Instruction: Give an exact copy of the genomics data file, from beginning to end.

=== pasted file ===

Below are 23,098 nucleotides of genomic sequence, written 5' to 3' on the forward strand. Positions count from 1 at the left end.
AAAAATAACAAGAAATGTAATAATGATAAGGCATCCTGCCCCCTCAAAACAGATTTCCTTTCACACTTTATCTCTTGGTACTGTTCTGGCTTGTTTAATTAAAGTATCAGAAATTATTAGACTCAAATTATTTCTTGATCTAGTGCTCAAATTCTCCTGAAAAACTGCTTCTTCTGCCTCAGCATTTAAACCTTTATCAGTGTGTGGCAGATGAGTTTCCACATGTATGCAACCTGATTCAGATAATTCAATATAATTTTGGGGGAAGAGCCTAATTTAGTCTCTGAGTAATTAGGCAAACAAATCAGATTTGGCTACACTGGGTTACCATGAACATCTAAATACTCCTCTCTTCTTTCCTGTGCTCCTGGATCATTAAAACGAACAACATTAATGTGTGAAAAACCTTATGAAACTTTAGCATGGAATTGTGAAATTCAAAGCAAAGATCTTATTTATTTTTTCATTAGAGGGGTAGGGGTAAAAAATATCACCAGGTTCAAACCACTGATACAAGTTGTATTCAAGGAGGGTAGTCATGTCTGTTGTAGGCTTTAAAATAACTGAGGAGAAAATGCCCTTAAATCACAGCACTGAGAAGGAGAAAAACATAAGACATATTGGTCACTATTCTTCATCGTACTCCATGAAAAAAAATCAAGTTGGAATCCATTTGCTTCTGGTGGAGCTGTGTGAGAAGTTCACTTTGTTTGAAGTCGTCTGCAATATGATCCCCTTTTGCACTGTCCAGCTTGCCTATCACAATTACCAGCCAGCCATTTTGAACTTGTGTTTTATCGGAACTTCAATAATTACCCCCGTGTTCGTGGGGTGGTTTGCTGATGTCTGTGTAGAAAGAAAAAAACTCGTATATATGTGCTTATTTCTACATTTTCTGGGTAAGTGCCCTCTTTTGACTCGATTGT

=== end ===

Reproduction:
Below are 23,098 nucleotides of genomic sequence, written 5' to 3' on the forward strand. Positions count from 1 at the left end.
AAAAATAACAAGAAATGTAATAATGATAAGGCATCCTGCCCCCTCAAAACAGATTTCCTTTCACACTTTATCTCTTGGTACTGTTCTGGCTTGTTTAATTAAAGTATCAGAAATTATTAGACTCAAATTATTTCTTGATCTAGTGCTCAAATTCTCCTGAAAAACTGCTTCTTCTGCCTCAGCATTTAAACCTTTATCAGTGTGTGGCAGATGAGTTTCCACATGTATGCAACCTGATTCAGATAATTCAATATAATTTTGGGGGAAGAGCCTAATTTAGTCTCTGAGTAATTAGGCAAACAAATCAGATTTGGCTACACTGGGTTACCATGAACATCTAAATACTCCTCTCTTCTTTCCTGTGCTCCTGGATCATTAAAACGAACAACATTAATGTGTGAAAAACCTTATGAAACTTTAGCATGGAATTGTGAAATTCAAAGCAAAGATCTTATTTATTTTTTCATTAGAGGGGTAGGGGTAAAAAATATCACCAGGTTCAAACCACTGATACAAGTTGTATTCAAGGAGGGTAGTCATGTCTGTTGTAGGCTTTAAAATAACTGAGGAGAAAATGCCCTTAAATCACAGCACTGAGAAGGAGAAAAACATAAGACATATTGGTCACTATTCTTCATCGTACTCCATGAAAAAAAATCAAGTTGGAATCCATTTGCTTCTGGTGGAGCTGTGTGAGAAGTTCACTTTGTTTGAAGTCGTCTGCAATATGATCCCCTTTTGCACTGTCCAGCTTGCCTATCACAATTACCAGCCAGCCATTTTGAACTTGTGTTTTATCGGAACTTCAATAATTACCCCCGTGTTCGTGGGGTGGTTTGCTGATGTCTGTGTAGAAAGAAAAAAACTCGTATATATGTGCTTATTTCTACATTTTCTGGGTAAGTGCCCTCTTTTGACTCGATTGT